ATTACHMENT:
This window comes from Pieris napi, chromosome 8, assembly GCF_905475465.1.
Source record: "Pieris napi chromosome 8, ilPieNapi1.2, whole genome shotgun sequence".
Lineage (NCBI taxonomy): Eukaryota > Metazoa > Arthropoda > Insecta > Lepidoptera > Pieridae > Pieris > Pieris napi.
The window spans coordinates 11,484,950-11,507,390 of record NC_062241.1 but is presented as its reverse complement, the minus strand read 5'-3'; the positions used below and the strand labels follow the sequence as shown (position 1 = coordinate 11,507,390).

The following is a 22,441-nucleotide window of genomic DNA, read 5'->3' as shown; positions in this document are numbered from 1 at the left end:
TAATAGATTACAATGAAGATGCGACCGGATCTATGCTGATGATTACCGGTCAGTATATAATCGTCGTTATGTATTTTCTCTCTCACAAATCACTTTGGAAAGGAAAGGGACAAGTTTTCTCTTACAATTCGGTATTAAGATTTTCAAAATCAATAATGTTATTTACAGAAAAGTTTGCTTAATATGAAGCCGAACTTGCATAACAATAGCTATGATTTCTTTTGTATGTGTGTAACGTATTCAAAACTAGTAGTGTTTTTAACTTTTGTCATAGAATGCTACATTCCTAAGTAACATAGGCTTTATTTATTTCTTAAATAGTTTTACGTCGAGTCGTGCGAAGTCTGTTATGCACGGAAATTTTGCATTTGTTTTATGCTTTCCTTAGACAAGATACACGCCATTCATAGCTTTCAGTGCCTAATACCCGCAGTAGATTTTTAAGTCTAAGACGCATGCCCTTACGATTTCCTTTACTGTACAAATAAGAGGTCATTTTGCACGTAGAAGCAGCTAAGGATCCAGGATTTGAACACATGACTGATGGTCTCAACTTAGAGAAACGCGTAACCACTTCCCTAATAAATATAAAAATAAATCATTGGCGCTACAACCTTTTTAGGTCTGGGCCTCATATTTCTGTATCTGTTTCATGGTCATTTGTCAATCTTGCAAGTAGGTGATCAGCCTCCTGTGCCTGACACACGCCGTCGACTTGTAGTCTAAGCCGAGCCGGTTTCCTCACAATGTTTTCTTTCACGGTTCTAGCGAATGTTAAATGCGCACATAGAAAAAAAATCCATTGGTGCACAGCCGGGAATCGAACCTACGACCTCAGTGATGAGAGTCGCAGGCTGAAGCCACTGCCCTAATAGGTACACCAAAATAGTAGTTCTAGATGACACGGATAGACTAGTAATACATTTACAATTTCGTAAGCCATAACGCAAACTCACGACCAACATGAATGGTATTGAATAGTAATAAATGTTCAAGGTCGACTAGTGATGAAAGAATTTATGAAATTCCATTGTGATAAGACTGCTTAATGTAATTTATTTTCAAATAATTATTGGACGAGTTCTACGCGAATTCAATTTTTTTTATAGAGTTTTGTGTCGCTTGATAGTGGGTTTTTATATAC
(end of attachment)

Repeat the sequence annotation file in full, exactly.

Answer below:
This window comes from Pieris napi, chromosome 8, assembly GCF_905475465.1.
Source record: "Pieris napi chromosome 8, ilPieNapi1.2, whole genome shotgun sequence".
Lineage (NCBI taxonomy): Eukaryota > Metazoa > Arthropoda > Insecta > Lepidoptera > Pieridae > Pieris > Pieris napi.
The window spans coordinates 11,484,950-11,507,390 of record NC_062241.1 but is presented as its reverse complement, the minus strand read 5'-3'; the positions used below and the strand labels follow the sequence as shown (position 1 = coordinate 11,507,390).

The following is a 22,441-nucleotide window of genomic DNA, read 5'->3' as shown; positions in this document are numbered from 1 at the left end:
TAATAGATTACAATGAAGATGCGACCGGATCTATGCTGATGATTACCGGTCAGTATATAATCGTCGTTATGTATTTTCTCTCTCACAAATCACTTTGGAAAGGAAAGGGACAAGTTTTCTCTTACAATTCGGTATTAAGATTTTCAAAATCAATAATGTTATTTACAGAAAAGTTTGCTTAATATGAAGCCGAACTTGCATAACAATAGCTATGATTTCTTTTGTATGTGTGTAACGTATTCAAAACTAGTAGTGTTTTTAACTTTTGTCATAGAATGCTACATTCCTAAGTAACATAGGCTTTATTTATTTCTTAAATAGTTTTACGTCGAGTCGTGCGAAGTCTGTTATGCACGGAAATTTTGCATTTGTTTTATGCTTTCCTTAGACAAGATACACGCCATTCATAGCTTTCAGTGCCTAATACCCGCAGTAGATTTTTAAGTCTAAGACGCATGCCCTTACGATTTCCTTTACTGTACAAATAAGAGGTCATTTTGCACGTAGAAGCAGCTAAGGATCCAGGATTTGAACACATGACTGATGGTCTCAACTTAGAGAAACGCGTAACCACTTCCCTAATAAATATAAAAATAAATCATTGGCGCTACAACCTTTTTAGGTCTGGGCCTCATATTTCTGTATCTGTTTCATGGTCATTTGTCAATCTTGCAAGTAGGTGATCAGCCTCCTGTGCCTGACACACGCCGTCGACTTGTAGTCTAAGCCGAGCCGGTTTCCTCACAATGTTTTCTTTCACGGTTCTAGCGAATGTTAAATGCGCACATAGAAAAAAAATCCATTGGTGCACAGCCGGGAATCGAACCTACGACCTCAGTGATGAGAGTCGCAGGCTGAAGCCACTGCCCTAATAGGTACACCAAAATAGTAGTTCTAGATGACACGGATAGACTAGTAATACATTTACAATTTCGTAAGCCATAACGCAAACTCACGACCAACATGAATGGTATTGAATAGTAATAAATGTTCAAGGTCGACTAGTGATGAAAGAATTTATGAAATTCCATTGTGATAAGACTGCTTAATGTAATTTATTTTCAAATAATTATTGGACGAGTTCTACGCGAATTCAATTTTTTTTATAGAGTTTTGTGTCGCTTGATAGTGGGTTTTTATATAC